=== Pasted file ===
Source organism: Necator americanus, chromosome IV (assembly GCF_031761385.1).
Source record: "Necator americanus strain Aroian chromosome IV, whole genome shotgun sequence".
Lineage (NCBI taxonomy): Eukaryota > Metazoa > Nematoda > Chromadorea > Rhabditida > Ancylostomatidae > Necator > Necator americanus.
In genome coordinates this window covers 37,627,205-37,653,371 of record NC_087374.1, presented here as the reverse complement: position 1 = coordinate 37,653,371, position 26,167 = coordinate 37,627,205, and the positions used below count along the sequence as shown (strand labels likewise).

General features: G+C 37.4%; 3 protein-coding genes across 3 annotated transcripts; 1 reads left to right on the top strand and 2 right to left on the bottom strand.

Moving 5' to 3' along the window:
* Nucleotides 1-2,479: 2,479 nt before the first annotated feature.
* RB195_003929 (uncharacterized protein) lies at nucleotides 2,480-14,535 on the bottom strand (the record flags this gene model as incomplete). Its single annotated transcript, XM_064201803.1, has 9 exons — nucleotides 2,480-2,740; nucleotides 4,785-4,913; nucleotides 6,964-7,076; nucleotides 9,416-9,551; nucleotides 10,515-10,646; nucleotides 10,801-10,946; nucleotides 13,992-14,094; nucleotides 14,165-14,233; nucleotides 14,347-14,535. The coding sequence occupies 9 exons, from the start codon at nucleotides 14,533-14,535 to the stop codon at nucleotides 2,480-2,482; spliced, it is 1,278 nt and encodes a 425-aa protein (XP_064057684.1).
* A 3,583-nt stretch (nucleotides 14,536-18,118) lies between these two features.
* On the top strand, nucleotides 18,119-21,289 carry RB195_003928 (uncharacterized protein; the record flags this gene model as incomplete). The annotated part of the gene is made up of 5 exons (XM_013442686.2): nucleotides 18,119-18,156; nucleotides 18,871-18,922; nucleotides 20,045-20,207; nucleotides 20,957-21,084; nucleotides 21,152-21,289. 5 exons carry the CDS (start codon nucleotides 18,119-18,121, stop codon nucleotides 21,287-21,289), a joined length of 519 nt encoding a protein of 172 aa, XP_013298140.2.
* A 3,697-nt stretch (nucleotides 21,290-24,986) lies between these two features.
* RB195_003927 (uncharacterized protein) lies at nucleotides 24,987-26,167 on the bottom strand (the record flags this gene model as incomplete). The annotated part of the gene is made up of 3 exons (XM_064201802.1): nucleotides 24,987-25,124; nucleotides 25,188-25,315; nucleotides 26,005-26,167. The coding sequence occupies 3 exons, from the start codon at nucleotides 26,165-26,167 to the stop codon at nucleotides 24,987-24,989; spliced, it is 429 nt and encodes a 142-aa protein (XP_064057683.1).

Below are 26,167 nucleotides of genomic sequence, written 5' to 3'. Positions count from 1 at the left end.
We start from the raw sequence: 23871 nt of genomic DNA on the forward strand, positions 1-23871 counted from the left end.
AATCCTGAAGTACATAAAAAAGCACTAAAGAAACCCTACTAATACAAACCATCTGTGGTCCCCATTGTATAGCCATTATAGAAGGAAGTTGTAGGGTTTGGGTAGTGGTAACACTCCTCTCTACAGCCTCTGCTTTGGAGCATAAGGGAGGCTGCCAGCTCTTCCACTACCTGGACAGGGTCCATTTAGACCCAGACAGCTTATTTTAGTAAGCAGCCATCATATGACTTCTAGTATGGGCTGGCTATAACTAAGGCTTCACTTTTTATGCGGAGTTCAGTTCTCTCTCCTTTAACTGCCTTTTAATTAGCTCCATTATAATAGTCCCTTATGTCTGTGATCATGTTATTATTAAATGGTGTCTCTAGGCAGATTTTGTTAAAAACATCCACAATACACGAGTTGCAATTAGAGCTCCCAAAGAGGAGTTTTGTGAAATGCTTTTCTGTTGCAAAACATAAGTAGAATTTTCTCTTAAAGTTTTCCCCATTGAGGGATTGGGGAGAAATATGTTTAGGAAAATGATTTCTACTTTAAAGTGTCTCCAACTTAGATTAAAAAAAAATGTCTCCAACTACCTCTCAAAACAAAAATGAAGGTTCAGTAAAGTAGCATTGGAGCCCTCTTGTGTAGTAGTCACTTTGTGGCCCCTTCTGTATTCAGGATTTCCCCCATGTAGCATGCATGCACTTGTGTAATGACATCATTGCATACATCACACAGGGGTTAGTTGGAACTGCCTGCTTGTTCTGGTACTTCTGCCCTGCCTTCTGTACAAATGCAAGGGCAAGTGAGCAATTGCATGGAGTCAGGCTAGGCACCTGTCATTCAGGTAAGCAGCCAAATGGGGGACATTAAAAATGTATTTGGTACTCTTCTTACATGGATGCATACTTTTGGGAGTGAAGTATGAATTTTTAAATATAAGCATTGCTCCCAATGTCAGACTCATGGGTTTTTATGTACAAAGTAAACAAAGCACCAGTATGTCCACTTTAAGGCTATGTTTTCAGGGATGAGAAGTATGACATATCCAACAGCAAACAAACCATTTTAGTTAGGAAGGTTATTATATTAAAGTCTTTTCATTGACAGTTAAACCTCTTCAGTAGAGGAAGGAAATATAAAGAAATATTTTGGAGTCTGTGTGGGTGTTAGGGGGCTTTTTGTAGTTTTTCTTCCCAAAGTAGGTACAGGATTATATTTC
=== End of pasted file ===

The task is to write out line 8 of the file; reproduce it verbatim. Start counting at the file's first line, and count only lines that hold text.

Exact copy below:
* RB195_003929 (uncharacterized protein) lies at nucleotides 2,480-14,535 on the bottom strand (the record flags this gene model as incomplete). Its single annotated transcript, XM_064201803.1, has 9 exons — nucleotides 2,480-2,740; nucleotides 4,785-4,913; nucleotides 6,964-7,076; nucleotides 9,416-9,551; nucleotides 10,515-10,646; nucleotides 10,801-10,946; nucleotides 13,992-14,094; nucleotides 14,165-14,233; nucleotides 14,347-14,535. The coding sequence occupies 9 exons, from the start codon at nucleotides 14,533-14,535 to the stop codon at nucleotides 2,480-2,482; spliced, it is 1,278 nt and encodes a 425-aa protein (XP_064057684.1).